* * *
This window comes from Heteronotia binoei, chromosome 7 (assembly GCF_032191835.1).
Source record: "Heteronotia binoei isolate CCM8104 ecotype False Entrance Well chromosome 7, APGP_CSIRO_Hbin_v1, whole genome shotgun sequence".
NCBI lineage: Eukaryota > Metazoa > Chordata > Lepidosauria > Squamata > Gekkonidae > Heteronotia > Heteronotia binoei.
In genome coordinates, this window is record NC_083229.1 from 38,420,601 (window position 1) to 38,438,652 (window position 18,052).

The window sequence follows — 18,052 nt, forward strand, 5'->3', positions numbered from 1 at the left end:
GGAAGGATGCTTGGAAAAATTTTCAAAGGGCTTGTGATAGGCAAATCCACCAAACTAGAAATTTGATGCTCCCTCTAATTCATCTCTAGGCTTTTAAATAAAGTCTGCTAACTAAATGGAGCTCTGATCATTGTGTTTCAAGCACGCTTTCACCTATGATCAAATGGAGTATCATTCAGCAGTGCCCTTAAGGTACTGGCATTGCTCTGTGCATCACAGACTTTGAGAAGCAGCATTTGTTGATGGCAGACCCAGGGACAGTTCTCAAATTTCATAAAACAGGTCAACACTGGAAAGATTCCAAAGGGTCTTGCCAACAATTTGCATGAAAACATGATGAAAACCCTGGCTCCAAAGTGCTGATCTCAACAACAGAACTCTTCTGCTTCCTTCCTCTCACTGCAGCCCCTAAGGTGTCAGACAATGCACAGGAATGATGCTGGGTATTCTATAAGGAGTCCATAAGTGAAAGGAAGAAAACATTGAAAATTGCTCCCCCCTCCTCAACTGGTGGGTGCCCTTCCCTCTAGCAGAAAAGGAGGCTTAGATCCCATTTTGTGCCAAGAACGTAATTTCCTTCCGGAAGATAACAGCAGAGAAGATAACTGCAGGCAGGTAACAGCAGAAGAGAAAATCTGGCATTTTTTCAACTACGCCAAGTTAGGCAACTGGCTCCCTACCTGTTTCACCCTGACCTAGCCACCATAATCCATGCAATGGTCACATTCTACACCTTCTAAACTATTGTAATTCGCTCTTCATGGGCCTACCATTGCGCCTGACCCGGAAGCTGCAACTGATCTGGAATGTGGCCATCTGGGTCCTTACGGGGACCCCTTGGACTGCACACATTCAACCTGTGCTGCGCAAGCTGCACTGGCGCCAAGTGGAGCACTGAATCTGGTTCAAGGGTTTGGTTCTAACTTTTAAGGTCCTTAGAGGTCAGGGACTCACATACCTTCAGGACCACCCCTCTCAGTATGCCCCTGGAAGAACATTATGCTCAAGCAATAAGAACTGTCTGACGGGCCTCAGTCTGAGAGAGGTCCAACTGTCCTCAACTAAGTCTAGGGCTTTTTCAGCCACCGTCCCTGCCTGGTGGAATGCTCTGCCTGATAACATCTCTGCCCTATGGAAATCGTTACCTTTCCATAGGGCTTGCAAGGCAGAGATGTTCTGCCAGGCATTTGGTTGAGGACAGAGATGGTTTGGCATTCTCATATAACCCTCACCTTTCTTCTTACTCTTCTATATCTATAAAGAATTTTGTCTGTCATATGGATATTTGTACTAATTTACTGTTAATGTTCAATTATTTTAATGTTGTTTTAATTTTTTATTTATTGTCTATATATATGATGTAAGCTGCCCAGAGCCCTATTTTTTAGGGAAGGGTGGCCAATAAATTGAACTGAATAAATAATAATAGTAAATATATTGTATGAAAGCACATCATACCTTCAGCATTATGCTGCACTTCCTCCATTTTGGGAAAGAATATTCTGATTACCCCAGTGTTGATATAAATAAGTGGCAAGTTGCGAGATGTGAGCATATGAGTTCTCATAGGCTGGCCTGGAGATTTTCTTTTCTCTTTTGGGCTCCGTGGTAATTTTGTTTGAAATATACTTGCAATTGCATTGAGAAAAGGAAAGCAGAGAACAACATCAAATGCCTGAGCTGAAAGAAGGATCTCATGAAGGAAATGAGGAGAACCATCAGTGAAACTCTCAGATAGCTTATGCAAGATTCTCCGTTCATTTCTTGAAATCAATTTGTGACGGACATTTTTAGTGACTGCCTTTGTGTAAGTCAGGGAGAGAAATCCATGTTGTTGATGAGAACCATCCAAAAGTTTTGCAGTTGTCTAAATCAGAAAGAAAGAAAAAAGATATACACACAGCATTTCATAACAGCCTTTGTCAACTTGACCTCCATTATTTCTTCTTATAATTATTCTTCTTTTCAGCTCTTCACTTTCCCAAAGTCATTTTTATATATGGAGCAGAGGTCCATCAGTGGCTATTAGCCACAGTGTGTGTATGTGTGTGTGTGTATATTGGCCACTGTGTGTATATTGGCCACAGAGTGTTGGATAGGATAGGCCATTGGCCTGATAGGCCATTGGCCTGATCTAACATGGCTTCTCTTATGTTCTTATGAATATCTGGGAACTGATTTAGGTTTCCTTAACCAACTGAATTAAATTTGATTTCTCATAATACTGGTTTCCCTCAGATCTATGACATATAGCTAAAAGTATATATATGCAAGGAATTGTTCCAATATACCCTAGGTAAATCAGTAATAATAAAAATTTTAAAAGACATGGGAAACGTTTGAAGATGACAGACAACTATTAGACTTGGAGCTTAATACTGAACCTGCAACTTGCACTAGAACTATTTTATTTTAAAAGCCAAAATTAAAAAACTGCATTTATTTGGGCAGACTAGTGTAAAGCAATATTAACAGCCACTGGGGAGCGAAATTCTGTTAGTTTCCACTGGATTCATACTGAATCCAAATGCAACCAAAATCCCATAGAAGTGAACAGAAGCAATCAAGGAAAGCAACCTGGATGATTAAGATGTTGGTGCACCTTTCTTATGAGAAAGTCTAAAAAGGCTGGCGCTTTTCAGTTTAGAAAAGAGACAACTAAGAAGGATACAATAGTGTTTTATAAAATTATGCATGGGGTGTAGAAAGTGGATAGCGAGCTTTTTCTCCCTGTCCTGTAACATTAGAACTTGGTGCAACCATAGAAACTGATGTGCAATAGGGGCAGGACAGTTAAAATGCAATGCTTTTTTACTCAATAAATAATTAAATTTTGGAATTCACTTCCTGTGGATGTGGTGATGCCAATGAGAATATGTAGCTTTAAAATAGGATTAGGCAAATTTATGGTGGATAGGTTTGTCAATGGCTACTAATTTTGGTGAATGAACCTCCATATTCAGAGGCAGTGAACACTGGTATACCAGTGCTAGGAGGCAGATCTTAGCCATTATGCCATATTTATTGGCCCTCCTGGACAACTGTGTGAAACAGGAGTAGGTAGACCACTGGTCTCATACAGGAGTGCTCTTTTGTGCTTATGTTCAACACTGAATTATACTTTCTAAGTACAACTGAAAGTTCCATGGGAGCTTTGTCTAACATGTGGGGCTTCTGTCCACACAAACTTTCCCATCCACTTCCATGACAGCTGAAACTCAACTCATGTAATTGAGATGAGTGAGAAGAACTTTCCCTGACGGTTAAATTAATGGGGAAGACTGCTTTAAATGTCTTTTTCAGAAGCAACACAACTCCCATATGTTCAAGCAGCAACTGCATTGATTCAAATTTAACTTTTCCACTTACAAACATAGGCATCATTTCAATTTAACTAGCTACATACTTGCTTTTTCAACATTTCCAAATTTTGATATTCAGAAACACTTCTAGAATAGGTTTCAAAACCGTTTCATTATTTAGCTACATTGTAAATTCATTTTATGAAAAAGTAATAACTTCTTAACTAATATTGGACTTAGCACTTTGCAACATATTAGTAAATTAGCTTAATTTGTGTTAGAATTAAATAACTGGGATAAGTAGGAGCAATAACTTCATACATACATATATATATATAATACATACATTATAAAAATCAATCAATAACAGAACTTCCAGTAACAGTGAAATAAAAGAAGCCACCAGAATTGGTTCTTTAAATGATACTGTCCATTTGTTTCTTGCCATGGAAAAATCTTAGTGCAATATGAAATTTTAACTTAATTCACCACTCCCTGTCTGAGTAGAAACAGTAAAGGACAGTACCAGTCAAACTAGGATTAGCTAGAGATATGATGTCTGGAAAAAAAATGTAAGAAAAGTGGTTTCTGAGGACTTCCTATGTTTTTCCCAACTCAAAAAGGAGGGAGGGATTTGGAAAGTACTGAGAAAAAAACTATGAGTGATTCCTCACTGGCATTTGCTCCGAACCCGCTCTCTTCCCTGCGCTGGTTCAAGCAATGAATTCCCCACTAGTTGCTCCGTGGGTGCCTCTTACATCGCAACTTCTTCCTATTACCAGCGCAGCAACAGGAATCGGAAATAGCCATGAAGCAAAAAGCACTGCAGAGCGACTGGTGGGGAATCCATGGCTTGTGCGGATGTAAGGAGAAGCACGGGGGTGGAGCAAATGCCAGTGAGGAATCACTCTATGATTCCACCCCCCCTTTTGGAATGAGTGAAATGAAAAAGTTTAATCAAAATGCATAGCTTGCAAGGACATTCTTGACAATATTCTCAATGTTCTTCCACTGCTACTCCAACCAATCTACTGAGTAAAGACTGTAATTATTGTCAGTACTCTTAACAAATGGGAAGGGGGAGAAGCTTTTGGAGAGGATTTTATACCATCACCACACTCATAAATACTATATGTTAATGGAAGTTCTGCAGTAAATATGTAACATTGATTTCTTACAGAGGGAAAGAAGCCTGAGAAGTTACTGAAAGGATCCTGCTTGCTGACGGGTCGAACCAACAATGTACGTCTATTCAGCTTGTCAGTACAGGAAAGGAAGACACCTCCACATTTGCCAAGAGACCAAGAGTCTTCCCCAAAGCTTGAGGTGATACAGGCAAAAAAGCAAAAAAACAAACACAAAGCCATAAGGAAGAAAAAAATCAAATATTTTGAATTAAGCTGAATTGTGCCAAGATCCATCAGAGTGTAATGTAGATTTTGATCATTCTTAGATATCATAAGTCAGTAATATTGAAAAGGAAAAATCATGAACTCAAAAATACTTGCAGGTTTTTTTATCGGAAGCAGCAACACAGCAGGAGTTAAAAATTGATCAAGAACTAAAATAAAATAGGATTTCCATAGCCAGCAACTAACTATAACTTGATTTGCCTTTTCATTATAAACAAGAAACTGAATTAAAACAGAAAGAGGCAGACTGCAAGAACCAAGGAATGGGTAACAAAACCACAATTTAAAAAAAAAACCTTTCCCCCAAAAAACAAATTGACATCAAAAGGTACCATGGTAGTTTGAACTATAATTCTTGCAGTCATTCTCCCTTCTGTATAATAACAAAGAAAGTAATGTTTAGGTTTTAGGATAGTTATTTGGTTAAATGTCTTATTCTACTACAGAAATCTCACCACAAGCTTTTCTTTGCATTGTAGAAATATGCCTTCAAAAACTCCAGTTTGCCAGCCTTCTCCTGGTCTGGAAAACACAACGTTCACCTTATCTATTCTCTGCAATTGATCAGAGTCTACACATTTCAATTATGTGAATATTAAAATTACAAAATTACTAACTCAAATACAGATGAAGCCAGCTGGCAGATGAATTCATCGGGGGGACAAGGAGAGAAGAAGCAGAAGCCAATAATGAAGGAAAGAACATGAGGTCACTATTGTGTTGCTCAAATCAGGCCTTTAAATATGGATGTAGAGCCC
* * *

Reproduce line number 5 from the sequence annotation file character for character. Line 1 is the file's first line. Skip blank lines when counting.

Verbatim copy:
The window sequence follows — 18,052 nt, forward strand, 5'->3', positions numbered from 1 at the left end: